I have put together a program using a class AbstractSort that can be used to analyze the number of comparisons performed by a sorting algorithm. Anyway, I built the programs( I have 2 here) and the first one counts the passes but does not order the array created and the second one does better with the array but I lose the counting function somehow. Any ideas where I screwed up?
PROGRAM 1

// This Program uses a class named AbstractSort as a framework
// For sorting algorithms that sort by comparing pairs of array entries.
// To obtain a concrete class for sorting, one first subclasses
// The AbstractSort class and then overrides the pure virtual function
// Sort. The sort() function must call the compare(int, int) function
// To compare pairs of array entries.
*/

#include <iostream>
#include <iomanip>
#include <string>
#include <cmath>
#include <algorithm>	
#include <cstdlib> 		
using namespace std;



class AbstractSort					
{
public:
	virtual void sort(int arr[], int size) = 0;
	int getComparisonCount()
	{
		return comparisonCount;
	}
		void resetComparisonCount()
	{
			comparisonCount= 0;
	}

protected:
			int compare(int x, int y);
private:
			int comparisonCount;
};

//	AbstractSort::compare
//		Returns  -1, 0, or 1 a la strcmp
//		This also keeps track of the number of comparisons performed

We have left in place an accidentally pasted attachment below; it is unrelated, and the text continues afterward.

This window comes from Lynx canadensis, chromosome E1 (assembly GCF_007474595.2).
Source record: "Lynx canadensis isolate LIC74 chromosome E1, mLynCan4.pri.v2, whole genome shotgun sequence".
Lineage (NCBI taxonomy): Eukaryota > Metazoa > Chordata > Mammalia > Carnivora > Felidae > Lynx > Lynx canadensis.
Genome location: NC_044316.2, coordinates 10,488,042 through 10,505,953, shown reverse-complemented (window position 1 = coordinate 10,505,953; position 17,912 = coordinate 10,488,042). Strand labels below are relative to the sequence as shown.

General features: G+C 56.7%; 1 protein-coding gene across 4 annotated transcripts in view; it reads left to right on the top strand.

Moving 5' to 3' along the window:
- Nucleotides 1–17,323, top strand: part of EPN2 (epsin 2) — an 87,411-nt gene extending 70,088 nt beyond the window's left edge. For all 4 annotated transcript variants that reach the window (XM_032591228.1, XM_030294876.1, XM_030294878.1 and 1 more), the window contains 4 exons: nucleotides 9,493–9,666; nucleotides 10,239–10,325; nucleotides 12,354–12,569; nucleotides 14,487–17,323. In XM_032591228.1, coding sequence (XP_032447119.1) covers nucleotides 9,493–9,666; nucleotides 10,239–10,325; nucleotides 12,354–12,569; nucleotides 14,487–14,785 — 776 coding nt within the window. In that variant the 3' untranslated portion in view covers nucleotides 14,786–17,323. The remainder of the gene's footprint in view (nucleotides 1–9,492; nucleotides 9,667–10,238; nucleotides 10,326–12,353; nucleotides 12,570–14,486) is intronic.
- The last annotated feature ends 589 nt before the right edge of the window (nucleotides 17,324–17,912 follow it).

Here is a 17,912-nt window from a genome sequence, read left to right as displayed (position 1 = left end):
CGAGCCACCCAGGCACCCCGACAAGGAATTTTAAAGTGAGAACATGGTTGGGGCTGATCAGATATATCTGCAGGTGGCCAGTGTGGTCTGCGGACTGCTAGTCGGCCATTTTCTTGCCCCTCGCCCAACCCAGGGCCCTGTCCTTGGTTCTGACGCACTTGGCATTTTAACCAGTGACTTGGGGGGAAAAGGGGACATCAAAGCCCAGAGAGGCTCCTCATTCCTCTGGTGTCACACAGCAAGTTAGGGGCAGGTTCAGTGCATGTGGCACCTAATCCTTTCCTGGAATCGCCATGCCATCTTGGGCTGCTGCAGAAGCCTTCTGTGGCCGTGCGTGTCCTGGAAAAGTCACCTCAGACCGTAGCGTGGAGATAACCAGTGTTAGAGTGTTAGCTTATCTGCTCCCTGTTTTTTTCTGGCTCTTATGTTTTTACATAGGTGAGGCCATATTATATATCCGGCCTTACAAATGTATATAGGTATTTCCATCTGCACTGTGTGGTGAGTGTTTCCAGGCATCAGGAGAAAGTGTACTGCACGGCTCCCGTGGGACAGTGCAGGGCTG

int	AbstractSort:: compare(int x, int y)	//compare func
		{
			comparisonCount++;
			return x -x;
		}
// derived class
		class MaxSort : public AbstractSort
		{
		public:
			void sort(int arr[], int size);
		};
		//MaxSort::sort  sort the given array with the given number of elements
		void MaxSort::sort (int arr[], int size)
		{
			resetComparisonCount();
			for (int k = size = size-1; k>=1; k--)
			{
			int indexOfLargest =0;
			for (int ix = 1; ix <= k; ix++)
			{
				if (compare (arr[ix], arr[indexOfLargest]) > 0)
				{
					indexOfLargest = ix;
				}
			}
		swap(arr[indexOfLargest], arr[k]);
			}
		}
	
int main()
{
    const int MAX_SIZE = 100;
    int arr[MAX_SIZE];
    int size;
    
    // Explain the program
    cout << "This program keeps track of the number of comparisons required to\n"; 
    cout << "to sort a randomly generated array.\n";
    cout << "How large do you want the array to be? ";
    
    // Get the size of the array
    cin >> size;    
    if (size > MAX_SIZE) 
    {
        cout << "The size of the array must be no greater than 100.";
        exit(1);
    }
    
    // Initialize random number generator
    srand(time(0));
    
    // Fill the array with random numbers
    for (int k = 0; k < size; k++)
      { 
		  arr[k] = rand() % 1000;
	  }
    // Output array to be sorted
    cout << "Array to be sorted is: \n";
    for (int k = 0; k < size; k++)
	{
        cout << arr[k] << "  ";
	}
    // Sort and output results
    MaxSort maxSort;
    maxSort.sort(arr, size);
    cout << "\nThe sorted array is: \n";
    for (int k = 0; k < size; k++)
	{
        cout << arr[k] << "  ";
	}
    cout << "\nNumber of comparisons performed is: " << maxSort.getComparisonCount() << endl;
	
 
	system("pause");
	return 0;
}

PROGRAM 2

#include <iostream>
#include <iomanip>
#include <string>
#include <cmath>
#include <algorithm>	
#include <cstdlib> 		
using namespace std;


class AbstractSort					
{
public:
	virtual void sort(int arr[], int size) = 0;
	int getComparisonCount()
	{
		return comparisonCount;
	}
		void resetComparisonCount()
	{